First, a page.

The Magic Triangle in Project Management
What is the Magic Triangle?
Exceeding this timeframe can have cost implications, as additional funding may be required to ensure that the project does not deviate significantly from schedule.
This relationship can be easily illustrated with an everyday example. When we use the post office for express delivery, we pay a higher price than for standard delivery because we get the package in a shorter time. The same applies to project management. Conflicts between deadlines and costs often arise in the final stages of a project or shortly before a milestone is reached. In such situations, when time is tight and deadlines have to be met, the question always arises as to whether there is a budget available to, for example, send additional staff to the site to make up for the time lag, or whether it is possible to adjust the deadline target. Alternatively, the quality of the work can be adjusted to meet the deadline. In such a situation, it is important to decide what the priorities are: Does the client want to meet the deadline at all costs, or is he more cost sensitive and willing to accept that the deadline will be missed? Are they even prepared to compromise on quality in order to meet the deadline?
The problem arises when the budget is used up. When all activities have been planned and the remaining resources are known, the project manager must decide whether to complete the project within the budget using cheaper materials, or to prioritise quality and increase the budget if possible. Again, it may be possible to bring costs back into line by adjusting the schedule. For example, it may be possible to save money by postponing the deadline.
However, there may also be problems between performance and cost or time. The project may contain particularly challenging structural components or even artistic elements, such as an intricately carved staircase in a foyer, a highly sensitive technical room or a significant stained glass window. In such cases, detailed planning is usually required. Particularly with complex installations, it is often the case that the project cannot be completed on time or on budget, either because a specialist firm requires more time or staff than originally planned, or because unexpected problems arise due to unusual circumstances. This can lead to conflicts between the target schedule, the cost and the level of detail or scope of the design. The project team must work closely with the client to identify all possible alternatives and quickly decide whether quality, cost or time is the priority.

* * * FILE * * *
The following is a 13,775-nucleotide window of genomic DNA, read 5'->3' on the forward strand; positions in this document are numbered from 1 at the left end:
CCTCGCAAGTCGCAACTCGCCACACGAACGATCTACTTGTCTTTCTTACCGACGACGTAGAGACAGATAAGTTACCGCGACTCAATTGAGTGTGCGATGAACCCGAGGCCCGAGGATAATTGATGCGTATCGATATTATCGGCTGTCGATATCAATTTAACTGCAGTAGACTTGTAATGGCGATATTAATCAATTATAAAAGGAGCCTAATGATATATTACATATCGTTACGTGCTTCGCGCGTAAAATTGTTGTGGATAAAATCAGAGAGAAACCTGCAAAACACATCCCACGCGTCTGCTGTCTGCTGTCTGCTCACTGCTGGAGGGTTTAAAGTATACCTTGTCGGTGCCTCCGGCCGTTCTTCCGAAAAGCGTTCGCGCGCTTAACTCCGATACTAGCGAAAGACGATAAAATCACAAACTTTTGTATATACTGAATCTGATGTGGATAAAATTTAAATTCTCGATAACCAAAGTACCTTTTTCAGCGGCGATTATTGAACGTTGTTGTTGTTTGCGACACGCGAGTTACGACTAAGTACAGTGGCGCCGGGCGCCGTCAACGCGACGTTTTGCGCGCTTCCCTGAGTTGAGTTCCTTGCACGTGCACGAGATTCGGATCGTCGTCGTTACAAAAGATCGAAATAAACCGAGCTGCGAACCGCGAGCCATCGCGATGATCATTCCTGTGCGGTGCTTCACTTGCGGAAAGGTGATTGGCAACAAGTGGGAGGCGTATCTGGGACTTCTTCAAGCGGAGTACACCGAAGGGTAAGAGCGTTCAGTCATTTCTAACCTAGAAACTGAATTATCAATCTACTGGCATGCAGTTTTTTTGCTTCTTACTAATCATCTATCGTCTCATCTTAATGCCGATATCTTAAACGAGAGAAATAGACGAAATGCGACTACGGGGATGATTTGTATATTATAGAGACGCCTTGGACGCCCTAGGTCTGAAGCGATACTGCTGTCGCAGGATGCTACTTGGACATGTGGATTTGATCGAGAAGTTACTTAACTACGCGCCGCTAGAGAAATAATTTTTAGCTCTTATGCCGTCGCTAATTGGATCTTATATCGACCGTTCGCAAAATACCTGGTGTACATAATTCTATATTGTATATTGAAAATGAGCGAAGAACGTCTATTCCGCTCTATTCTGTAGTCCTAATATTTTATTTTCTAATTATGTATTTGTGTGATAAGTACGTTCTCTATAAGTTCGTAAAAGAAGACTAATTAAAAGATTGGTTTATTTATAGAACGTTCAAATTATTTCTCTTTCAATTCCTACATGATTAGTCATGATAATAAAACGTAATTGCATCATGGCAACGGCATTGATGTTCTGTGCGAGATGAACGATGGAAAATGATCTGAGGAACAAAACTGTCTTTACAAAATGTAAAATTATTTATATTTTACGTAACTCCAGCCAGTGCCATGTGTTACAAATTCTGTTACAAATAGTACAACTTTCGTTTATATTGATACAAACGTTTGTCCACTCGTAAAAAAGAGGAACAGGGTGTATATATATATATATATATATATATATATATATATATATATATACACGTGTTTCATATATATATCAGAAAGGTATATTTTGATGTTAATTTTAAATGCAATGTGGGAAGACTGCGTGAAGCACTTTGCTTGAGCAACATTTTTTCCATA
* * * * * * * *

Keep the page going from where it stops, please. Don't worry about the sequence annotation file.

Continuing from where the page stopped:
Keeping the Magic Triangle in balance
If the objectives change during the course of the project, because the customer introduces a change, resources are not available or external influences affect the project, the planning has to be changed, i.e., the corners become unbalanced and a compromise has to be found. This depends very much on which of the three goals the client is most concerned with. Is the budget to be met? Should full quality be delivered? Or should the deadline not be exceeded? This shows that the Magic Triangle is not a rigid construct, but a flexible one that allows adjustments to be made and priorities to be set.
If quality is the priority and unexpected events occur, cost and/or time must be adjusted to meet the quality target. Adjusting the cost target may mean hiring more people. Shifting the deadline may mean that existing staff have more time to deliver the required quality.
However, if the focus is on time, either the quality will have to be reduced, i.e. some requirements will have to be cut, or the cost will have to be increased in order to hire more people. Especially in the latter case, it is important to get the customer's approval for a budget increase in advance.
These examples show how flexible the magic triangle must be and how much attention must be paid to each aspect in order to satisfy the client.
To this end, it makes sense to develop a change request process. No matter how well a project is planned, deviations can still occur. This process ensures that changes are not simply implemented, but that the team can decide whether the change is necessary at all, and what adjustments need to be made to integrate the change.